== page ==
“We need more board members!” is a common lament I hear from board members at community benefit organizations. The declaration is followed by:
“We used to have 10 board members and now we only have seven.”
“I’m tired of always doing everything, and other board members just show up at the meetings.”
“Our by-laws state that we must have 12 board members, so we must fill those spots.”
Often when this topic surfaces at a board meeting, members start naming people who would be good candidates. Common criteria for “who would be good” range from she works in marketing and we could use some help, to they own a big home on the lake. The prospective board member is contacted, told that the time commitment isn’t big, as the board meetings are limited to two hours each month. Joining a board shouldn’t be switching on and off your involvement meter each month. Joining a board should be an engaging and energizing experience that is always on. It is part of you.
Yet, we accomplish what we hold ourselves accountable for. – Pollyanna Principles #1
So, what will more board members make possible? What are we asking individuals to become a part of, and to accomplish what? Taking the time to explore that question gets to the core of what is really going on.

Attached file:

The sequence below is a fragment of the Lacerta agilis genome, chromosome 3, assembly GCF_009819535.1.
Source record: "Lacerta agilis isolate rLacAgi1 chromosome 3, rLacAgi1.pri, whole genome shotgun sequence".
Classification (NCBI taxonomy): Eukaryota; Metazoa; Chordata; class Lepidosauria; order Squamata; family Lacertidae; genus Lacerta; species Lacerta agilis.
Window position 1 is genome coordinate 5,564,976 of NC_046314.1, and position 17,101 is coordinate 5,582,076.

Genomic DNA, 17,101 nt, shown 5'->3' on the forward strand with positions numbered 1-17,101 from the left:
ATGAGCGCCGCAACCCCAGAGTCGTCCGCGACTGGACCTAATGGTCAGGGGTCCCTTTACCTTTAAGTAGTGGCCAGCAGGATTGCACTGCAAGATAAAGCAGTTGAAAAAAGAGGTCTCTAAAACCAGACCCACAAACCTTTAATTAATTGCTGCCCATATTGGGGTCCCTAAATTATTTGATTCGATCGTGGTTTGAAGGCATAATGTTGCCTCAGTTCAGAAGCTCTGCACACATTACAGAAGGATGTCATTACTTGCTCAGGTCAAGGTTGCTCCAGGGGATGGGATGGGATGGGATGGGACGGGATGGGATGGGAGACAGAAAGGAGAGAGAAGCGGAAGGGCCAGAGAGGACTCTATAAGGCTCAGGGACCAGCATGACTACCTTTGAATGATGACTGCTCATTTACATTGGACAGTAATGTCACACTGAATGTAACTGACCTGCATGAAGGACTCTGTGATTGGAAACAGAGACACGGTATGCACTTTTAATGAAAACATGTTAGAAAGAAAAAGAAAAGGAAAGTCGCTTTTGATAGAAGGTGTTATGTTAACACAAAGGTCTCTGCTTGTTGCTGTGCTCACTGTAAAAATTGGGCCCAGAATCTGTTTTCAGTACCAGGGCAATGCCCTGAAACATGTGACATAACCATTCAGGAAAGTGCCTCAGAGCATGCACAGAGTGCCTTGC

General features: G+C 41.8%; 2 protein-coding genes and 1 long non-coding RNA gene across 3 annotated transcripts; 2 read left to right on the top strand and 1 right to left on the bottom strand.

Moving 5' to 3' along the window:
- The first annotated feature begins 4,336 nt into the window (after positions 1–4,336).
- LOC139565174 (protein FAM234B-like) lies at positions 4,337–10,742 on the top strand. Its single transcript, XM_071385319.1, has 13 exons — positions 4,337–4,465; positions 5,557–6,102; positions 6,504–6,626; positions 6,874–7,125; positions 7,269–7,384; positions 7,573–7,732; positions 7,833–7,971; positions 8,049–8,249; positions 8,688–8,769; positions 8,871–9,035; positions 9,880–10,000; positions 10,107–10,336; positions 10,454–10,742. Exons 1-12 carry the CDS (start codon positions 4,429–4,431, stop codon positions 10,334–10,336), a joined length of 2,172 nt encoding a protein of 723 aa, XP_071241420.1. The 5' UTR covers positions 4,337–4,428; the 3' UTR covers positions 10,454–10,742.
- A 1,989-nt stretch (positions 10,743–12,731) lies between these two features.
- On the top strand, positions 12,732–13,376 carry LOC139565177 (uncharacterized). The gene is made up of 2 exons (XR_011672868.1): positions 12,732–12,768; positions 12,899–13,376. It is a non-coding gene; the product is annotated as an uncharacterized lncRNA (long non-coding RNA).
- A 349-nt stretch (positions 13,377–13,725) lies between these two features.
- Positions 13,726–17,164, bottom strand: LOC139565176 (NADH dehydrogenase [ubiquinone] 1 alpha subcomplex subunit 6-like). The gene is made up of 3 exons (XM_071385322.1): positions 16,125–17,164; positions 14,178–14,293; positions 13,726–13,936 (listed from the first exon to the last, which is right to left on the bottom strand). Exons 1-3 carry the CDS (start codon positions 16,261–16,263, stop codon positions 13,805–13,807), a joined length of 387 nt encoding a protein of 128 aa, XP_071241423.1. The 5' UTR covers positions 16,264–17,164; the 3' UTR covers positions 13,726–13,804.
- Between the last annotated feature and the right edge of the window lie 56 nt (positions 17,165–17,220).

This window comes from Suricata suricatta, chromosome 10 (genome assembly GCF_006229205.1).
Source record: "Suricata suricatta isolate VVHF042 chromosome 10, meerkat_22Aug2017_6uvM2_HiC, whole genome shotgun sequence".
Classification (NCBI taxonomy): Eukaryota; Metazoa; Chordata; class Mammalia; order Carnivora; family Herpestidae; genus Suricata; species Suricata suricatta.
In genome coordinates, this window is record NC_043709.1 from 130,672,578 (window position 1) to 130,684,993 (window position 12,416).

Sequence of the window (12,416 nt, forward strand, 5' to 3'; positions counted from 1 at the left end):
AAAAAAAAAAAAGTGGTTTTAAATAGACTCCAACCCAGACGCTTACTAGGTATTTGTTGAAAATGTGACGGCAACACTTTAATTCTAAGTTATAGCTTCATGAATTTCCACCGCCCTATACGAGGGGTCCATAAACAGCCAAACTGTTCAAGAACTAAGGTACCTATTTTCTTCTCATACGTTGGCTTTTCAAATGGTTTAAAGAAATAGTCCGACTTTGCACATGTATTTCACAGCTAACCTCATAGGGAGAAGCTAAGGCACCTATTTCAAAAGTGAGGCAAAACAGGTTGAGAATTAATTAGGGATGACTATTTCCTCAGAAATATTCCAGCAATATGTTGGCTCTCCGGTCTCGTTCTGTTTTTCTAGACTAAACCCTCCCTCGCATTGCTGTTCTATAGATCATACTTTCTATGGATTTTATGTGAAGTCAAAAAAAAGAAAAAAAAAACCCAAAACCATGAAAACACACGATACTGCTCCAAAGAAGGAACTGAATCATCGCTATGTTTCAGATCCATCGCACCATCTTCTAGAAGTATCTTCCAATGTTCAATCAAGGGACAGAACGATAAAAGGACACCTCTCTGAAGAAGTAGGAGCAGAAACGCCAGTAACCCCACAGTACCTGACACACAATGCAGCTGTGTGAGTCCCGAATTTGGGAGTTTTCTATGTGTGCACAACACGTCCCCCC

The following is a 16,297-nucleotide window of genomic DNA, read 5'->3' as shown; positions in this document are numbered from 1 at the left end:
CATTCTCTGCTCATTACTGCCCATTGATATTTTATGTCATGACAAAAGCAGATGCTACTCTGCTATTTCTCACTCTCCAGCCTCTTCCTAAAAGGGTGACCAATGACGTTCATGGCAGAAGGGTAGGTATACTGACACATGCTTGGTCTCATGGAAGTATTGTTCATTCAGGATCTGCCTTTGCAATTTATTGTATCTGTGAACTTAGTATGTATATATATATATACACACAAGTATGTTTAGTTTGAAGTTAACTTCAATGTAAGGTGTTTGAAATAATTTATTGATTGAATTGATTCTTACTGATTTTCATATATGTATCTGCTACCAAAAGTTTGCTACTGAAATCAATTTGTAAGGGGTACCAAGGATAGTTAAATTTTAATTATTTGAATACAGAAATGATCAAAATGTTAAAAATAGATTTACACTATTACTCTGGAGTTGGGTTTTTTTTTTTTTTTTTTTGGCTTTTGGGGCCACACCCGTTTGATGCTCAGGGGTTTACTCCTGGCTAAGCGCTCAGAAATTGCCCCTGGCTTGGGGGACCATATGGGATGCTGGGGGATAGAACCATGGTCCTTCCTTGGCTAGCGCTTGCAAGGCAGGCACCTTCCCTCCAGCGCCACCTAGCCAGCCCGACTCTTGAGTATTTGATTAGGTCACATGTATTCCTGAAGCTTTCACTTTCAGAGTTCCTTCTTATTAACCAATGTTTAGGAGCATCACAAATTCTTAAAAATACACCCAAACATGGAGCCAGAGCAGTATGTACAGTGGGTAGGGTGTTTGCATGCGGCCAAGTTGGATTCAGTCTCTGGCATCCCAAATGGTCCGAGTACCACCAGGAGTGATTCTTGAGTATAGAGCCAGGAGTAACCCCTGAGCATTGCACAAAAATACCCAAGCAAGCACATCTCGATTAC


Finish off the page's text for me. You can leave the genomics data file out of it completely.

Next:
With one community benefit organization, the cry for adding headcount came from two board members who co-chaired an annual fundraising event that consumed them. For the months leading up to the event their singular focus was the event. They had no time or energy to discuss anything else. Post-event they were fried and frustrated. Several board members did not attend the event, others didn’t help. What are board members holding each other accountable for? What will this event can make possible, and for whom? If the answer is “we’ll raise money,” ask what that money will make possible. There’s much more to discuss about fundraising events in future posts. Meanwhile I highly recommend Nonprofit Sustainability – Making Strategic Decisions for Financial Viability by Bell, Masaoka and Zimmerman. They offer a very practical and methodical approach to mapping every program and fundraising effort according the mission impact and financial viability. The process removes emotions from the equation, and results in a business model that is far different than the usual approach.
So, back to the board dynamics. What is their shared vision and values? A shared vision paints a clear picture of what success will look like. It answers what will the organization make possible, and for whom. Shared values guide all decisions and actions the board makes on behalf of the community. That includes decisions about adding board members. That includes actions that are guides by shared values as it relates to how they support each other. It starts with getting very clear on what success will look like, and what they are aiming for on behalf of the community they serve.
Creating the space for a conversation that digs into governance and board composition when it isn’t coming from a place of frustration, or fear sparked by the assumption that we must follow the by-laws or else we’ll get in trouble, allows for thoughtful conversations together. Change the questions we ask and start with: What are the attributes that all board members must have? What is unacceptable to us? See what that uncovers together. See what you HAVE before leaping to what you think you NEED. Start from a place of abundance, not scarcity.